Afraid to go. Afraid to not go.

I am in the midst of the Landmark days, and have just marked my first Cancerversary.  It is Breast Cancer Awareness Month.  Twang Arm and I are in a constant battle, each edging to an advantage and then conceding slightly with a formation of strange advance retreat dance like steps.  And just to make sure I don’t forget about Breast Cancer, the Big Check is imminent.

It was scheduled for the second week of November, but a series of complications has built up around that time, and it seemed wise to bring the check forward.  It is now due to take place on 28 October which is less than 2 weeks away and to say I am scared is a massive understatement.  I am terrified.

I am afraid to go for the checks because I do not want to hear unwelcome news.  However, I am also afraid to not go for the checks, because if there is anything worrying then it has to be treated, and the earlier the better.  Living in ignorance feels the same as living in fear and dread.  As always, however, the rational and the emotional side do not sit comfortably together, and no matter how much I rationalise the importance of the check, it does not make me any more willing or enthusiastic.  I really do not want to go, but I know I must, and of course, I will.  (Before you get any ideas and start to lecture me!)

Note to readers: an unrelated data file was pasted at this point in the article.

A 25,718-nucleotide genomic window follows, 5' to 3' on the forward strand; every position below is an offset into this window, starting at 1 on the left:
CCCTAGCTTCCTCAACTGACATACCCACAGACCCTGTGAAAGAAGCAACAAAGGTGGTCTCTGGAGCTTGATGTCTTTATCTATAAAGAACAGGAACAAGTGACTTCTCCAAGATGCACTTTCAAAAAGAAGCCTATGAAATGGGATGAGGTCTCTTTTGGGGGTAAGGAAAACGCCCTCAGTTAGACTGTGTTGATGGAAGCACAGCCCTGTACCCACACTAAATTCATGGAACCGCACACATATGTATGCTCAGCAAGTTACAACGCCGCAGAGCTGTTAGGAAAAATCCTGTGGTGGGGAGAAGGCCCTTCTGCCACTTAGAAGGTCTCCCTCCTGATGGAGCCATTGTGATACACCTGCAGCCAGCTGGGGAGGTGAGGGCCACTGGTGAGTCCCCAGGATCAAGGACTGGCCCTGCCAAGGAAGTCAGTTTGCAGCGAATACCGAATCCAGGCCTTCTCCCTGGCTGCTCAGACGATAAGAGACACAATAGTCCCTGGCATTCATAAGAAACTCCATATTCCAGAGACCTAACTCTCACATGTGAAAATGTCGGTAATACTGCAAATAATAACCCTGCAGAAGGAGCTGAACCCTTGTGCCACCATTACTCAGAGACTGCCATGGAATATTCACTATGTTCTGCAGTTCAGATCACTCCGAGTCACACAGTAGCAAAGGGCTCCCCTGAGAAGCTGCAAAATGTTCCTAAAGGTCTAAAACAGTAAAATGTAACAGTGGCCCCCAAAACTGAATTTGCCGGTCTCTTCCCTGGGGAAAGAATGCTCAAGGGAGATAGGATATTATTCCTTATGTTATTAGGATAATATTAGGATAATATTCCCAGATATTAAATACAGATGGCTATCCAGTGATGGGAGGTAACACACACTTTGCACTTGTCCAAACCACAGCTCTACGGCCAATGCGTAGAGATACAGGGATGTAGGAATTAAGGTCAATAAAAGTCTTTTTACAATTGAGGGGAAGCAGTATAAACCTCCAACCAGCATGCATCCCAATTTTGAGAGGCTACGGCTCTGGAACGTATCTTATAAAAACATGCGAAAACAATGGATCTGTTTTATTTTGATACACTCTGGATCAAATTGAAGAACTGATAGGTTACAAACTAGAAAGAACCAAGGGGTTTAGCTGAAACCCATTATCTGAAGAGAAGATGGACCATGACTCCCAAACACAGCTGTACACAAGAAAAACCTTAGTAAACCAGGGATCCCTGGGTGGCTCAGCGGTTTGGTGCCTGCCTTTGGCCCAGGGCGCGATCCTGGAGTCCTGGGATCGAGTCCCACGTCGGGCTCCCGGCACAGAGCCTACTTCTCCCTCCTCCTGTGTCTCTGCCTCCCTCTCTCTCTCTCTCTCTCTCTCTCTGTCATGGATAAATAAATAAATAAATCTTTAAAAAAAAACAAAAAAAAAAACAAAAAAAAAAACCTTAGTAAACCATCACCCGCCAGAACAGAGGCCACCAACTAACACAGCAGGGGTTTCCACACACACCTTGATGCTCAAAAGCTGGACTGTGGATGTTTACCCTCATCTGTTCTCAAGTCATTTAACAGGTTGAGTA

Of course we all hope and kind of expect that all will be fine.  I feel well, I am on good form and there is no sign or reason to think cancer might be back.  The reality, however, is that it is invisible and often gives no indications in its early manifestation.  That is why I have a variety of tests to check comprehensively and see if there is any sign at all of even the tiniest cancer presence.

We all know the ideal scenario.  Thorough tests and Drs W and W2 grinning as they tell me there is No Evidence of Disease (NED).  There is no way of getting to that point, however, without extreme anxiety that we arrive at the scenario we don’t want.

And the problem with that unwanted scenario is that we don’t need to stretch the imagination at all to imagine it, because we have already been there.

4 thoughts on “Afraid to go. Afraid to not go.

    • Thanks M – for your lovely support and wise and witty words 🙂 Hugs to you and hope you are having Commonwealth fun 😉 xx

  1. Philippa, you’ve given me butterflies in my stomach just reading this, and i’m not even the one going for the checkups! I’ll be thinking of you on 28 Oct and hoping you get the grinning doctors all the way through. Jxxxx

    • Hey J – thanks but I am sorry about the butterflies! Hope they are not causing too much gastric irritation! Probably less than tropical sprue though eh? 😉 Now that and butterflies would be a real hassle!

      Thanks for your nice words, and thoughts. I know I just have to get on with it, but it would be lovely to wake up and it is all done and the grinning doctors are a memory instead of a fantasy!!

      Big hugs

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